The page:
Purpose: To determine the risk between degree of myopia and myopic macular degeneration (MMD), retinal detachment (RD), cataract, open angle glaucoma (OAG), and blindness.

Methods: A systematic review and meta-analyses of studies published before June 2019 on myopia complications. Odds ratios (OR) per complication and spherical equivalent (SER) degree (low myopia SER < –0.5 to > –3.00 diopter [D]; moderate myopia SER ≤ –3.00 to > –6.00 D; high myopia SER ≤ –6.00 D) were calculated using fixed and random effects models.

Results: Low, moderate, and high myopia were all associated with increased risks of MMD (OR, 13.57, 95% confidence interval [CI], 6.18–29.79; OR, 72.74, 95% CI, 33.18–159.48; OR, 845.08, 95% CI, 230.05–3104.34, respectively); RD (OR, 3.15, 95% CI, 1.92–5.17; OR, 8.74, 95% CI, 7.28–10.50; OR, 12.62, 95% CI, 6.65–23.94, respectively); posterior subcapsular cataract (OR, 1.56, 95% CI, 1.32–1.84; OR, 2.55, 95% CI, 1.98–3.28; OR, 4.55, 95% CI, 2.66–7.75, respectively); nuclear cataract (OR, 1.79, 95% CI, 1.08–2.97; OR, 2.39, 95% CI, 1.03–5.55; OR, 2.87, 95% CI, 1.43–5.73, respectively); and OAG (OR, 1.59, 95% CI, 1.33–1.91; OR, 2.92, 95% CI, 1.89–4.52 for low and moderate/high myopia, respectively). The risk of visual impairment was strongly related to longer axial length, higher myopia degree, and age older than 60 years (OR, 1.71, 95% CI, 1.07–2.74; OR, 5.54, 95% CI, 3.12–9.85; and OR, 87.63, 95% CI, 34.50–222.58 for low, moderate, and high myopia in participants aged >60 years, respectively).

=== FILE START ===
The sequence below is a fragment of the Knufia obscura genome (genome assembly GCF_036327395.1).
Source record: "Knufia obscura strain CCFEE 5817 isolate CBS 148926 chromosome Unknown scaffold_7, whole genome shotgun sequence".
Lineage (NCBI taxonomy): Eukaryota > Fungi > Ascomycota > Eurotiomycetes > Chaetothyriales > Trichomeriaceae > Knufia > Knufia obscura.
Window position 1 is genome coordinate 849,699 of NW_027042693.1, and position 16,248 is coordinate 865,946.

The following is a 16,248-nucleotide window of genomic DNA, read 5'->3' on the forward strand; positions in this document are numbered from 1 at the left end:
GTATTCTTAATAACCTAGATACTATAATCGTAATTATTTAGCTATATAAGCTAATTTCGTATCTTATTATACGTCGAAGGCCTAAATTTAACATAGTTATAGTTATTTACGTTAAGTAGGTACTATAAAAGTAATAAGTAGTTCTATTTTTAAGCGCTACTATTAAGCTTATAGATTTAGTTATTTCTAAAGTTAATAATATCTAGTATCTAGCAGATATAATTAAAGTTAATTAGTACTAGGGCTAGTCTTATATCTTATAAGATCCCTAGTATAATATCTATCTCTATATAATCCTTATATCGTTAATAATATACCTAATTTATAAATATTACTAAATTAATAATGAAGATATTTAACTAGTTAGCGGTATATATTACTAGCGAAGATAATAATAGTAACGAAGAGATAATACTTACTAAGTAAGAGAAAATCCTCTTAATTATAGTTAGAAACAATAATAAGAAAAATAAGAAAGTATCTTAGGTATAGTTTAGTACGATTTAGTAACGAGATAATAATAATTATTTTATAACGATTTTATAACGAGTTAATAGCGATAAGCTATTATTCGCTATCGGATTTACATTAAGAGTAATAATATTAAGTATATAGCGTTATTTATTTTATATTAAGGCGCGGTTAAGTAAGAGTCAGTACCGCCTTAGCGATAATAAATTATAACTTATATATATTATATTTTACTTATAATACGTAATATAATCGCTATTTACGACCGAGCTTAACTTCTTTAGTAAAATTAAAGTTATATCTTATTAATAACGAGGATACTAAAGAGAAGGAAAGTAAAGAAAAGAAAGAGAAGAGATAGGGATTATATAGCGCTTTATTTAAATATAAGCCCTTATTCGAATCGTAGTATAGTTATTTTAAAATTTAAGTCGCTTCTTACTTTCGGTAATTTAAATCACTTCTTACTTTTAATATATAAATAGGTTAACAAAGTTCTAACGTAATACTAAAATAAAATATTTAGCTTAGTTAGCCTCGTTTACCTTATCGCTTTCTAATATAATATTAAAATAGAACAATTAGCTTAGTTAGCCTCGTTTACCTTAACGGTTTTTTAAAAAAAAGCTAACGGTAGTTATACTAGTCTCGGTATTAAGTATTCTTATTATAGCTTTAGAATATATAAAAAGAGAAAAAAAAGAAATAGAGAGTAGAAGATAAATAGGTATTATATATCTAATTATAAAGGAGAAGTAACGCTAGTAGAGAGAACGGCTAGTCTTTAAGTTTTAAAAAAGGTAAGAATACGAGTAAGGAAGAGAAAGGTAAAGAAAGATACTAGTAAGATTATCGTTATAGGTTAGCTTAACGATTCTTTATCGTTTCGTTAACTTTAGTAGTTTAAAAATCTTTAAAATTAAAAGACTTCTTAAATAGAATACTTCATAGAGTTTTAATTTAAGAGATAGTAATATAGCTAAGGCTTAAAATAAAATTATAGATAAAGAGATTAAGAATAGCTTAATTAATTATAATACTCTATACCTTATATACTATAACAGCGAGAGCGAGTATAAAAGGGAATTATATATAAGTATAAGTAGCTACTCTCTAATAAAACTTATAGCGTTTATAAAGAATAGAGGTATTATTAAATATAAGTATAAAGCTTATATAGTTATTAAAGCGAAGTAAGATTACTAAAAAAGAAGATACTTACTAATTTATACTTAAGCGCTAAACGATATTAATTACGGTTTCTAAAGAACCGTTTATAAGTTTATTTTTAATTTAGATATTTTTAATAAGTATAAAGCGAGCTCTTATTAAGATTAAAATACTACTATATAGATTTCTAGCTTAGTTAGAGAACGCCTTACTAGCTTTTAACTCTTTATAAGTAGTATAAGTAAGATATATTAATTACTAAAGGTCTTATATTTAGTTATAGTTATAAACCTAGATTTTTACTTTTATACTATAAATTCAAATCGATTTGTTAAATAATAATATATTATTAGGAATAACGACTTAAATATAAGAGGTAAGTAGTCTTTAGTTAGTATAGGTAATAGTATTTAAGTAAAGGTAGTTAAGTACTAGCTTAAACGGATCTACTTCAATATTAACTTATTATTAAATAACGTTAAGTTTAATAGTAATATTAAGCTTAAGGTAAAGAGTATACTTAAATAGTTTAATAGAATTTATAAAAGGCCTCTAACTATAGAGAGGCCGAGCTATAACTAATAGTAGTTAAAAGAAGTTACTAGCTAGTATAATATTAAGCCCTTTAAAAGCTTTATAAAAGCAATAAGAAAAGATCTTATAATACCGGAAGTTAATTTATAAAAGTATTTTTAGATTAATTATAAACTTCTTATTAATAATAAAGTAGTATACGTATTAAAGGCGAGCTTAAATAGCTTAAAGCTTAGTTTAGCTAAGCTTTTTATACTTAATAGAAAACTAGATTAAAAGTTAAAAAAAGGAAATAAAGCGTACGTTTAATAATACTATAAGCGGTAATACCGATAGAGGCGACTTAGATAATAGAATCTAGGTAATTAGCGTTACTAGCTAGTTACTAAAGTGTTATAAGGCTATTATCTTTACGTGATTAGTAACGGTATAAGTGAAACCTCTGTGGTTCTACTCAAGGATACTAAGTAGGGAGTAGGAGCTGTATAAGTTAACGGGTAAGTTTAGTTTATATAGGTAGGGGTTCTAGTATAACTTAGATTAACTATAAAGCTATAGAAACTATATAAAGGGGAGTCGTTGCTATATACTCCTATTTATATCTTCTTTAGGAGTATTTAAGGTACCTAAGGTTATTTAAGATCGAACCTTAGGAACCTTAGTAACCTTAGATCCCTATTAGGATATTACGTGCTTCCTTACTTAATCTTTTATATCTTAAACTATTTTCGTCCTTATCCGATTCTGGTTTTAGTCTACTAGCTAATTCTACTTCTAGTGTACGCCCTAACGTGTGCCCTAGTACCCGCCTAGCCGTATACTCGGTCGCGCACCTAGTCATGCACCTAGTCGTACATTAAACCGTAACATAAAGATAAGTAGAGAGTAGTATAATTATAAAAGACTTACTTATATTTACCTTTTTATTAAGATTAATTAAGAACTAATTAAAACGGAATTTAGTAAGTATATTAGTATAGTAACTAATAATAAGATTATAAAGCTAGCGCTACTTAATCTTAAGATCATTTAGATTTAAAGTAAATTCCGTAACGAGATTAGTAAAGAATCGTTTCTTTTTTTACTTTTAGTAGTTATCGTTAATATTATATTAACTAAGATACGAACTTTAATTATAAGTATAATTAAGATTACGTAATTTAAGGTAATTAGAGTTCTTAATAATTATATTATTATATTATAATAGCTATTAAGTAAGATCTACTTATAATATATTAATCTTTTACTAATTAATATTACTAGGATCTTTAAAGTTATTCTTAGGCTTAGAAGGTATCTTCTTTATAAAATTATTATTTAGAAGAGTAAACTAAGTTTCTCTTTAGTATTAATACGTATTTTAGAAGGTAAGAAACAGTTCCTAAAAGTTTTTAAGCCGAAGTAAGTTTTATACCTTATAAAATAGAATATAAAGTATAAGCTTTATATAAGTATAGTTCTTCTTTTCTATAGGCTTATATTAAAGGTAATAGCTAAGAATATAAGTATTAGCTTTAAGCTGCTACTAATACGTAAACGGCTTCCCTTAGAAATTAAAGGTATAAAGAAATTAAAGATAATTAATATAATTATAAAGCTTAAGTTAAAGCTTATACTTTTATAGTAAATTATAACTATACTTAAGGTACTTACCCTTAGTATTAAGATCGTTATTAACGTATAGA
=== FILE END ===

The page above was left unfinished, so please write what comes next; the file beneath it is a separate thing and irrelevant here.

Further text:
Conclusions: Although high myopia carries the highest risk of complications and visual impairment, low and moderate myopia also have considerable risks. These estimates should alert policy makers and health care professionals to make myopia a priority for prevention and treatment.

Myopia or nearsightedness is a refractive error caused by excessive axial elongation.1,2 Myopia can be corrected optically by glasses, contact lenses, or refractive surgery. Nevertheless, it has been associated with complications, such as myopic macular degeneration (MMD), retinal detachment (RD), cataract, and open angle glaucoma (OAG).3 These complications can lead to irreversible visual impairment later in life.4